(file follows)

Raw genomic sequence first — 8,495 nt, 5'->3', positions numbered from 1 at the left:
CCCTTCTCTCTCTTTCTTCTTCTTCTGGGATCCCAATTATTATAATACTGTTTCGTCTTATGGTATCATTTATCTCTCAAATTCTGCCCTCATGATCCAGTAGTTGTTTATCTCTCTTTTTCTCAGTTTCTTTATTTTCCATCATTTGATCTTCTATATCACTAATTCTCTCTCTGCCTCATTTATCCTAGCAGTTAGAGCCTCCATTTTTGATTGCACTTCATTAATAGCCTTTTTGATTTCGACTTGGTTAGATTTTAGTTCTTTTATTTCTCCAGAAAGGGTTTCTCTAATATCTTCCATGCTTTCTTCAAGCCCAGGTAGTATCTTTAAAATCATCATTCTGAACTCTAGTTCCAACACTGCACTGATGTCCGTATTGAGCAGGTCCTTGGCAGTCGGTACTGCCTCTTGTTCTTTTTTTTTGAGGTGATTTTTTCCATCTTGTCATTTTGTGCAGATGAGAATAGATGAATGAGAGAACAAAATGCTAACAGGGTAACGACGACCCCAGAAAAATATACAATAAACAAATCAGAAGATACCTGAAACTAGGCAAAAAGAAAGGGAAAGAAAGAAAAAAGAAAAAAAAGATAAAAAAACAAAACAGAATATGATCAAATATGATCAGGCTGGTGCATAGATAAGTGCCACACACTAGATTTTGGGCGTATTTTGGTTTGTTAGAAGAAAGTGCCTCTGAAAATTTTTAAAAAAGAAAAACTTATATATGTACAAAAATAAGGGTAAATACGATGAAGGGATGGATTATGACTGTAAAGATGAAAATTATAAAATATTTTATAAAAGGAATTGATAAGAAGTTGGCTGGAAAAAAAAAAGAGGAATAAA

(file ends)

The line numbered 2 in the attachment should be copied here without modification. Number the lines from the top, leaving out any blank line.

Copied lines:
CCCTTCTCTCTCTTTCTTCTTCTTCTGGGATCCCAATTATTATAATACTGTTTCGTCTTATGGTATCATTTATCTCTCAAATTCTGCCCTCATGATCCAGTAGTTGTTTATCTCTCTTTTTCTCAGTTTCTTTATTTTCCATCATTTGATCTTCTATATCACTAATTCTCTCTCTGCCTCATTTATCCTAGCAGTTAGAGCCTCCATTTTTGATTGCACTTCATTAATAGCCTTTTTGATTTCGACTTGGTTAGATTTTAGTTCTTTTATTTCTCCAGAAAGGGTTTCTCTAATATCTTCCATGCTTTCTTCAAGCCCAGGTAGTATCTTTAAAATCATCATTCTGAACTCTAGTTCCAACACTGCACTGATGTCCGTATTGAGCAGGTCCTTGGCAGTCGGTACTGCCTCTTGTTCTTTTTTTTTGAGGTGATTTTTTCCATCTTGTCATTTTGTGCAGATGAGAATAGATGAATGAGAGAACAAAATGCTAACAGGGTAACGACGACCCCAGAAAAATATACAATAAACAAATCAGAAGATACCTGAAACTAGGCAAAAAGAAAGGGAAAGAAAGAAAAAAGAAAAAAAAGATAAAAAAACAAAACAGAATATGATCAAATATGATCAGGCTGGTGCATAGATAAGTGCCACACACTAGATTTTGGGCGTATTTTGGTTTGTTAGAAGAAAGTGCCTCTGAAAATTTTTAAAAAAGAAAAACTTATATATGTACAAAAATAAGGGTAAATACGATGAAGGGATGGATTATGACTGTAAAGATGAAAATTATAAAATATTTTATAAAAGGAATTGATAAGAAGTTGGCTGGAAAAAAAAAAGAGGAATAAA